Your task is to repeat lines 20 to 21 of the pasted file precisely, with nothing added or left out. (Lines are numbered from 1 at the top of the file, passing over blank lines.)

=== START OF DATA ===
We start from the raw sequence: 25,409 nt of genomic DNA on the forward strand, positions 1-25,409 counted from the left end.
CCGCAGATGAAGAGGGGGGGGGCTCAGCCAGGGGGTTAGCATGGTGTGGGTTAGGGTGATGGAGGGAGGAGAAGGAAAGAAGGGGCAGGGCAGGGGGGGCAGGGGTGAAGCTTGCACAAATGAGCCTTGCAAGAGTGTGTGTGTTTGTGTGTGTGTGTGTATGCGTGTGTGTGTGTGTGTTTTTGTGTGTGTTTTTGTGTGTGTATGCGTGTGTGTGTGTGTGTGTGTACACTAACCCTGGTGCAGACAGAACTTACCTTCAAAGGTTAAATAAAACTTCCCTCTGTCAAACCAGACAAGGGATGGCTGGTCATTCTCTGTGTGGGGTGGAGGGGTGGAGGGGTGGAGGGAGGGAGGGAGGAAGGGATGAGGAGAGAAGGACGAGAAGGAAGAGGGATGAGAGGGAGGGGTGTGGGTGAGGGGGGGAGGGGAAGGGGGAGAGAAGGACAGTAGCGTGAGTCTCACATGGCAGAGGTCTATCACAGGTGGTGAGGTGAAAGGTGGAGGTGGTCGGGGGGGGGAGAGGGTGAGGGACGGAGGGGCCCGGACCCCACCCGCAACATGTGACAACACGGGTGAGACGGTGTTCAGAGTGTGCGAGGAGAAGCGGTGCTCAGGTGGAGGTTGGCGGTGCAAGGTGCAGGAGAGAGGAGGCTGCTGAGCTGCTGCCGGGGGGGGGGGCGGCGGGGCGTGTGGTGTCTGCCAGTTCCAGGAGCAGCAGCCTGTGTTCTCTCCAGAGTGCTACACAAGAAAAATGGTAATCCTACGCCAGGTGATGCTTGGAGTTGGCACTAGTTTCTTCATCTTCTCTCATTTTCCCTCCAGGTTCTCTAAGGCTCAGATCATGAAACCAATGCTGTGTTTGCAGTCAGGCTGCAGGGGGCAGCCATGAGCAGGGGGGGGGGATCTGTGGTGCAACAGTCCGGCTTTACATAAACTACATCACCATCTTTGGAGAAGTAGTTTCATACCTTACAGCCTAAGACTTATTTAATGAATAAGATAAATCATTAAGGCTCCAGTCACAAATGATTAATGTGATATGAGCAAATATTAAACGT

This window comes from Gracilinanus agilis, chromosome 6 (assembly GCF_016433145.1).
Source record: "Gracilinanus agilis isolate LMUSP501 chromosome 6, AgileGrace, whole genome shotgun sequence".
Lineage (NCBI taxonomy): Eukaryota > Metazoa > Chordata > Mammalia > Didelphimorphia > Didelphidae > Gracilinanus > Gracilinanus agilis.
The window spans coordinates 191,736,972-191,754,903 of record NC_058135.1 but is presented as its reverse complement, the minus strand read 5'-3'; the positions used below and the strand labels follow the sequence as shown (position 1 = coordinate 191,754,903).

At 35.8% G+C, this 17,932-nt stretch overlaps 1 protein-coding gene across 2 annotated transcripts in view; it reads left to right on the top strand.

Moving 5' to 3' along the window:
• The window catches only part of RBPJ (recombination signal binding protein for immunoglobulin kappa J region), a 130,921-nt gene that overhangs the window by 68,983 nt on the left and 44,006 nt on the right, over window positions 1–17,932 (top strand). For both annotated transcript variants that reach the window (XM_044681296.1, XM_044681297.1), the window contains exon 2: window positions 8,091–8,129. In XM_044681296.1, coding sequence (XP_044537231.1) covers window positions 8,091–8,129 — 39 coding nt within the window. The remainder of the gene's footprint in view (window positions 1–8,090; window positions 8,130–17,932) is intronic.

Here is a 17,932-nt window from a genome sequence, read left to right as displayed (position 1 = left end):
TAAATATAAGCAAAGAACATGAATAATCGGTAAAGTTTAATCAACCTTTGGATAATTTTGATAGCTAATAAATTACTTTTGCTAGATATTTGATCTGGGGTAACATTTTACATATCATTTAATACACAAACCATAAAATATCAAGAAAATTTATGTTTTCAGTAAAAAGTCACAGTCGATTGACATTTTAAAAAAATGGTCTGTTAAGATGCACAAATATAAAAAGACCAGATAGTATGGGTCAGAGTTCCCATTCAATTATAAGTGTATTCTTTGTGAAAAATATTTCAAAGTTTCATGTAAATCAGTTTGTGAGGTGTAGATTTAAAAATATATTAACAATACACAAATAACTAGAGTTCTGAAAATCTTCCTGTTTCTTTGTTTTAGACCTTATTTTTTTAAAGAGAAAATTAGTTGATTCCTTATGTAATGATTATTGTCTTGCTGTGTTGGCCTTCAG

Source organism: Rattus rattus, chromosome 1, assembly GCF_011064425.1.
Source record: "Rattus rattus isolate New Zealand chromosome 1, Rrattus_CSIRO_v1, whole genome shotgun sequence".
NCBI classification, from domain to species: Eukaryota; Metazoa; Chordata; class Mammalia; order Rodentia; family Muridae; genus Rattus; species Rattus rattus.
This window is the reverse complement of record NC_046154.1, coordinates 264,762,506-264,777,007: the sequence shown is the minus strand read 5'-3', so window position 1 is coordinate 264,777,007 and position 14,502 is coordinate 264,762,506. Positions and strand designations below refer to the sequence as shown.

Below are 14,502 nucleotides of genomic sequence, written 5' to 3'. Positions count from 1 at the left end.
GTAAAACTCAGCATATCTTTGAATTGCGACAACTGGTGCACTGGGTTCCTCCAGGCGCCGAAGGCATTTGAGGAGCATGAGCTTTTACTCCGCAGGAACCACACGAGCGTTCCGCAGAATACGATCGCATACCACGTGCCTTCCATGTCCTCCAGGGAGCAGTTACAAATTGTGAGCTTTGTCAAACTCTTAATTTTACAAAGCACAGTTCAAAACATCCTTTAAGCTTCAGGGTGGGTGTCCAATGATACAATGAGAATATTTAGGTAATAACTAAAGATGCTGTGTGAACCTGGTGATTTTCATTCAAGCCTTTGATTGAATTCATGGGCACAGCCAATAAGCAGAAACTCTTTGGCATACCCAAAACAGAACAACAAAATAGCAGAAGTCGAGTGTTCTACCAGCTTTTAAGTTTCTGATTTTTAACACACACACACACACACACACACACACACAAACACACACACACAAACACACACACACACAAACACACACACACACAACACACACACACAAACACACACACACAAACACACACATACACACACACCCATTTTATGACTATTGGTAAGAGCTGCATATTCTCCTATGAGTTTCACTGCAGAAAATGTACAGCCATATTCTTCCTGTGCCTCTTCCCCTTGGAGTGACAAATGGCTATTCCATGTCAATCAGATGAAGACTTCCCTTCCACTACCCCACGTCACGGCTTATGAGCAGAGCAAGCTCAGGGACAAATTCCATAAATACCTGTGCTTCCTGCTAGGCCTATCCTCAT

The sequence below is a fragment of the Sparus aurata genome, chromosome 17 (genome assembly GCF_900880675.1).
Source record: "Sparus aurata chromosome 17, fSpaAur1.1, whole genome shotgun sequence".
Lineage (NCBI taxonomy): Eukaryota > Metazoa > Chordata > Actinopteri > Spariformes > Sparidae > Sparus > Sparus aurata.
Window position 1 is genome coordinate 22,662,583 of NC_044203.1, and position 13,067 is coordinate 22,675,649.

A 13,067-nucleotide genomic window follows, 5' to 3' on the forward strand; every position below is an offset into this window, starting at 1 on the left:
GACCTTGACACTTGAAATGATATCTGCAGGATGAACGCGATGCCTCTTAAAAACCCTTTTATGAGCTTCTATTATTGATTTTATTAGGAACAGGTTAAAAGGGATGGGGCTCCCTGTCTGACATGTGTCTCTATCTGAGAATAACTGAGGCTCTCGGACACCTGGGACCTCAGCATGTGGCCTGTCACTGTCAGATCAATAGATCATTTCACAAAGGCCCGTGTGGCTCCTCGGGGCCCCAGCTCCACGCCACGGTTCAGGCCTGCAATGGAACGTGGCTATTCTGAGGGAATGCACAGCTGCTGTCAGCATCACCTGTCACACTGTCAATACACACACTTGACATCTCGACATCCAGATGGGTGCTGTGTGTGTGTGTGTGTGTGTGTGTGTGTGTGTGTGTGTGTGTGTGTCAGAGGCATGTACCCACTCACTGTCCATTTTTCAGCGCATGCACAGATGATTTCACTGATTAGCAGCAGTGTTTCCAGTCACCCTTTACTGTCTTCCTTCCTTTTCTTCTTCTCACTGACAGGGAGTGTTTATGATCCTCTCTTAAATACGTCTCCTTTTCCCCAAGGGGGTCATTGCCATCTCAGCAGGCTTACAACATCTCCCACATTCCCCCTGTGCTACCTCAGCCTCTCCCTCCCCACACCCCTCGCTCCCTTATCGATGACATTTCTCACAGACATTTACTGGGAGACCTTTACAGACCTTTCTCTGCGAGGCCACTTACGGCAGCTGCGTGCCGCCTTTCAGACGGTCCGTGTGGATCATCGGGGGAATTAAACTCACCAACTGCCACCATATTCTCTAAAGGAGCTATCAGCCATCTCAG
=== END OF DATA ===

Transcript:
Lineage (NCBI taxonomy): Eukaryota > Metazoa > Chordata > Actinopteri > Spariformes > Sparidae > Sparus > Sparus aurata.
Window position 1 is genome coordinate 22,662,583 of NC_044203.1, and position 13,067 is coordinate 22,675,649.